The White Wedding Dress:Contrary to popular belief and what the Bride’s parents would like to believe, the white dress has nothing to do with purity or virginity. In fact, old Christians actually used blue to symbolize purity as it depicted the Virgin Mary. The norm for wedding dresses was actually wearing your Sunday best. Although Red was a popular choice, any colour was acceptable. That is if you were of middle class or below. As far back as the 1500’s, only royal family members and the upper class would wear white. It was a symbol of your place in society, especially in England and in France, despite it being a colour of mourning in France. Since white fabric was so expensive to buy due to its difficulty to clean, it would be something that would only be worn once which in turn translated to your aristocratic stature. The White Wedding Dress as we know it today, became popular and mainstream only after Queen Victoria’s Marriage to Albert of Saxe-Coburg in 1840.

The Origins of Wedding Traditions ::

Photo Credit:

The Bouquet:Believe it or not, the bouquet used to be just a few herbs and garlic. There are two schools of thought for this and it’s likely that both are factual: One, that the smell would ward of evil spirits; and two that the very potent-fragranced bouquet would cover up the stench of ‘death’ back in the dark days of the Plague. It was later that flowers started to be selected for their meanings and symbolism and now simply because the couple has a preferred floral design in mind.

The Bridesmaids and Bridesmaid Dresses: Back in Ancient times, Bridesmaids were used to ward off evil spirits. In fact, they would all wear a similar, if not the same dress as the Bride including veils so as to confuse the evil spirits into not being able to detect whom the Bride was. Nowadays, of course, Bridesmaids are our best friends, cousins and even sisters for moral support and to showcase their importance in the couple’s life.

Although this post is not our typical Inspirational Monday post, it is important to know where our rituals stem from, and even more importantly how far we’ve come. Most of us marry for love and wanting to build a life with our true love; We select our dress based on what we like, not being able to afford a specific colour; We don’t need to carry around garlic in our bouquet’s as we walk down the aisle, in fact, we don’t even have to carry flowers if we don’t want to; and the Bridal Party does not have to dress like the Bride, although wearing the same colour is a trend that has made a comeback.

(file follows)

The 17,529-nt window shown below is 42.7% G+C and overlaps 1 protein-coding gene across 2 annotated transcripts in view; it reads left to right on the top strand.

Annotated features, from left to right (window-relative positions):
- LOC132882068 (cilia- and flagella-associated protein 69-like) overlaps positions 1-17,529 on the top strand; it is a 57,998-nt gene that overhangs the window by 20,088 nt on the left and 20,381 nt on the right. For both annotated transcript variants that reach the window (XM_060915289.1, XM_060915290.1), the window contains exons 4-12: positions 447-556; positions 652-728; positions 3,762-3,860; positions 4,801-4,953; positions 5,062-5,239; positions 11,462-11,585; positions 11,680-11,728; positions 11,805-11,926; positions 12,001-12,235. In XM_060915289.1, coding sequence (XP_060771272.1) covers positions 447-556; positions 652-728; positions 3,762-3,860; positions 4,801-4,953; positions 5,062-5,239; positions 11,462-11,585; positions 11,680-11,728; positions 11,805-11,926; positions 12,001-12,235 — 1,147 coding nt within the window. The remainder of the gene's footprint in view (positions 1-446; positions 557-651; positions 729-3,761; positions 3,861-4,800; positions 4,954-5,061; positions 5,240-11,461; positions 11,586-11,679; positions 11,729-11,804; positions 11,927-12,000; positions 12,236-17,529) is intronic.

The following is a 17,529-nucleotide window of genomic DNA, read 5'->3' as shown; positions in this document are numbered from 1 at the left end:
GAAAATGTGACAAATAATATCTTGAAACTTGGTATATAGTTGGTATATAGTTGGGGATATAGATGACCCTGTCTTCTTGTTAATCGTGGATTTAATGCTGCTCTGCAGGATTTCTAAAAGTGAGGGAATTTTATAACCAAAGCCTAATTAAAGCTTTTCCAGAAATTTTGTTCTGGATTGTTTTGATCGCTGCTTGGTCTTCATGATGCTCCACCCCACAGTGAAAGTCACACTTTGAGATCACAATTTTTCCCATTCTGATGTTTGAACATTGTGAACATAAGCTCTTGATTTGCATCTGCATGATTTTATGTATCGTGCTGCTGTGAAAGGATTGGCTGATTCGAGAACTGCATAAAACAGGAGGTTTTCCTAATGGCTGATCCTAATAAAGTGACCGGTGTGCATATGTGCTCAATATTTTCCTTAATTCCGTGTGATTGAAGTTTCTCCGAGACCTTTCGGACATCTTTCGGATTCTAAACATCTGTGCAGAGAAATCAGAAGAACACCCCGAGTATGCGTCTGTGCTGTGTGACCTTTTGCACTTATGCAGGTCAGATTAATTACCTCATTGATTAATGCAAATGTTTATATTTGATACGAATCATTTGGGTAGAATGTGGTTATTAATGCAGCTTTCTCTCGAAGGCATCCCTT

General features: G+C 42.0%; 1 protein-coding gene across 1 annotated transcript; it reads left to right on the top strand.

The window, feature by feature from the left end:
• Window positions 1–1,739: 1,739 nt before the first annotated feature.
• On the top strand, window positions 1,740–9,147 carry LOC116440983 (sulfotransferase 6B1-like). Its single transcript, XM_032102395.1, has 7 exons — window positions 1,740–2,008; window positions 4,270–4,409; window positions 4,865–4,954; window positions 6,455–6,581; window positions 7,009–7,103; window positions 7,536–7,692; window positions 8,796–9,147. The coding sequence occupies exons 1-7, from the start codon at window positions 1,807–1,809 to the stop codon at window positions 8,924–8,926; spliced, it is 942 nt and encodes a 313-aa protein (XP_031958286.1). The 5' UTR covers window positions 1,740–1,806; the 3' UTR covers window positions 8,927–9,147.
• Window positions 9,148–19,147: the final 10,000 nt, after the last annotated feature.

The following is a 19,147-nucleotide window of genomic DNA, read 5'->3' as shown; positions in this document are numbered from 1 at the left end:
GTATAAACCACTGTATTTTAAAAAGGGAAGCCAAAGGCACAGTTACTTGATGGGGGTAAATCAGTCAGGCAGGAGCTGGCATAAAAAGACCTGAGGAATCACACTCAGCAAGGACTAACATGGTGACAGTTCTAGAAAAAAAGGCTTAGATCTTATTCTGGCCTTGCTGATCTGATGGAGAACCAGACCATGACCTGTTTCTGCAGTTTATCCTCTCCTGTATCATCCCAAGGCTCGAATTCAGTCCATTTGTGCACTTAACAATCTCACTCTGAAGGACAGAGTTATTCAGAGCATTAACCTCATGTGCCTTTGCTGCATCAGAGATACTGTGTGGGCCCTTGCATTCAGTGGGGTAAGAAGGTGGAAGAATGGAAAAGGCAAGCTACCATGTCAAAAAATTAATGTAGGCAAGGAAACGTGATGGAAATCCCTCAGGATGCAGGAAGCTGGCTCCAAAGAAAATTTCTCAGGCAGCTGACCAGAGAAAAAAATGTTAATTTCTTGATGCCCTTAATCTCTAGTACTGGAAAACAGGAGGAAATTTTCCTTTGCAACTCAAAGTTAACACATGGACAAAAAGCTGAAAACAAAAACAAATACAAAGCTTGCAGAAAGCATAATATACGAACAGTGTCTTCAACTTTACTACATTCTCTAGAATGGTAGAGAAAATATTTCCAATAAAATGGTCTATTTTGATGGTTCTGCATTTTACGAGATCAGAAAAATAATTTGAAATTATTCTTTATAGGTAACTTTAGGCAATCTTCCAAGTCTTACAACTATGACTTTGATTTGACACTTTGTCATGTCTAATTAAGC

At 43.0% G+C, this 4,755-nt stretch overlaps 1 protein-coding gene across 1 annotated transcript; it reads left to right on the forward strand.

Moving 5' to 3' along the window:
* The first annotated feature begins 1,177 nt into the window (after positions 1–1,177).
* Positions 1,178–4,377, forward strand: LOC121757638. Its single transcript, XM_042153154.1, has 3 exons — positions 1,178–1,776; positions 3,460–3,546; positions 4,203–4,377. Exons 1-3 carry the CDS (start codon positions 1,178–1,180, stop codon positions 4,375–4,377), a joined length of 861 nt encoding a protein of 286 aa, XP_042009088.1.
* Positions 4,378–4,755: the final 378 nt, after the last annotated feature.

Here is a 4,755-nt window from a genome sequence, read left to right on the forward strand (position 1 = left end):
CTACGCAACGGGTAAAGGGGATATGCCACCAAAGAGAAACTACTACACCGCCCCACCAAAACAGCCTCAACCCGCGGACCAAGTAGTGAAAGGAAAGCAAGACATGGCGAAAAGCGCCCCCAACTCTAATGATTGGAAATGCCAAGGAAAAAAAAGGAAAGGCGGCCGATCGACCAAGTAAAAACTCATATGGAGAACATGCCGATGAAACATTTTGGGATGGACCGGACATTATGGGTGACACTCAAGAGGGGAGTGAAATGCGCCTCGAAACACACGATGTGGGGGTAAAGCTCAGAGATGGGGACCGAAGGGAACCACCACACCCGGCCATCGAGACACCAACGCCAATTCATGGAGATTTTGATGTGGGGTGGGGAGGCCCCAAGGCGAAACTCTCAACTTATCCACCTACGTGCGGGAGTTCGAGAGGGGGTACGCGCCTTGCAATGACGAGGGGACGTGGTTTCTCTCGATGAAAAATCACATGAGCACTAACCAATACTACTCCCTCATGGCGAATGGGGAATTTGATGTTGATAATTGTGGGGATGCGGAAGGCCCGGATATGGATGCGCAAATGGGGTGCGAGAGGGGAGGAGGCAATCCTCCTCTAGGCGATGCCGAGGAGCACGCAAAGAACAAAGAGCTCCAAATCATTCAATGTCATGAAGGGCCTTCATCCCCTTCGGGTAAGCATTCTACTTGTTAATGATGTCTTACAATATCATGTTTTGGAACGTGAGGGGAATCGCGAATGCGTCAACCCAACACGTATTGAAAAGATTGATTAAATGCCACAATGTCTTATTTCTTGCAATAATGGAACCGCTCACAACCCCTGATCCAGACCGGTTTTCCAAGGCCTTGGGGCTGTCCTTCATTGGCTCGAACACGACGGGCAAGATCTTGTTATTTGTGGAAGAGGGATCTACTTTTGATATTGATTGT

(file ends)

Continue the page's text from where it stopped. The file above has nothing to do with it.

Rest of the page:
There is a ton more wedding history that we will cover in a future post, what wedding traditions do you want to know the origin of?

Wedding Gift Etiquette 101

Food Hamper :: Wedding Gift Etiquette

Photo Credit ::

A while back we all heard about the Brides in Hamilton, Ontario who called out one of their wedding guests via text for gifting them a Homemade Basket of treats including pasta, olive oil, marshmallow fluff, Sour Patch Kids and Butterscotch sauce; texting, “Hey ‘Mr. Guest’, It’s ‘Bride’. I want to thank you for coming to the wedding Friday. I’m not sure if this is the first wedding you have been to, but for your next wedding… People give envelopes. I lost out on $200 covering you and your date’s plate…and got fluffy whip and sour patch kids in return. Just a head’s up for the future :) ” Of course the guest who was also a co-worker, was infuriated and used social media to voice his outrage on the Brides lack of etiquette. What the Hamilton Bride should have done, is graciously received the gift by saying ‘Thank you for coming to our wedding, it was a pleasure having you celebrate with us”.

This brings me to this #WeddingWednesdays topic: Gift Etiquette 101.

Wedding Gift Etiquette and foremost a gift is not about how much a plate of food costs. Honestly if you were going to use the ‘monetary gift per guest’ method to calculate your wedding budget, then you shouldn’t be having a wedding reception at all. Just have a lovely ceremony and call it a day. Besides that, the per guest cost for a wedding is not just the food; add in the chair cover, an eighth of the table linen, centerpiece, the cost of the napkin etc. you may as well just sell tickets to it.

It’s been said time and time again that a wedding is not about the gifts. You are inviting your guest to celebrate the unity of your love. They are honouring you with their presence, not with what’s in an envelope. Can you imagine finding out that you were an invited guest at a wedding because the couple felt you would put in ‘top dollar’ at their wedding?

Etiquette states that a gift is symbolic, not warranted. At least that’s the written rule. A Wedding gift is a way to let the couple know that you wish them well. There are no guidelines as to what you have to give or how much. It’s a nice touch to show your love to the couple. Granted that nowadays couples are usually registered with a reputable Gift Registry or are given money to start their lives together.

The unwritten rule, which would make Miss Manners cringe for days, is that you don’t go to a wedding empty handed; and nowadays for many couples that means an envelope with money or a gift worth the dollar amount of what your dinner & drinks cost.

What do you think of the gift giving debate? Is the written etiquette important or is it outdated?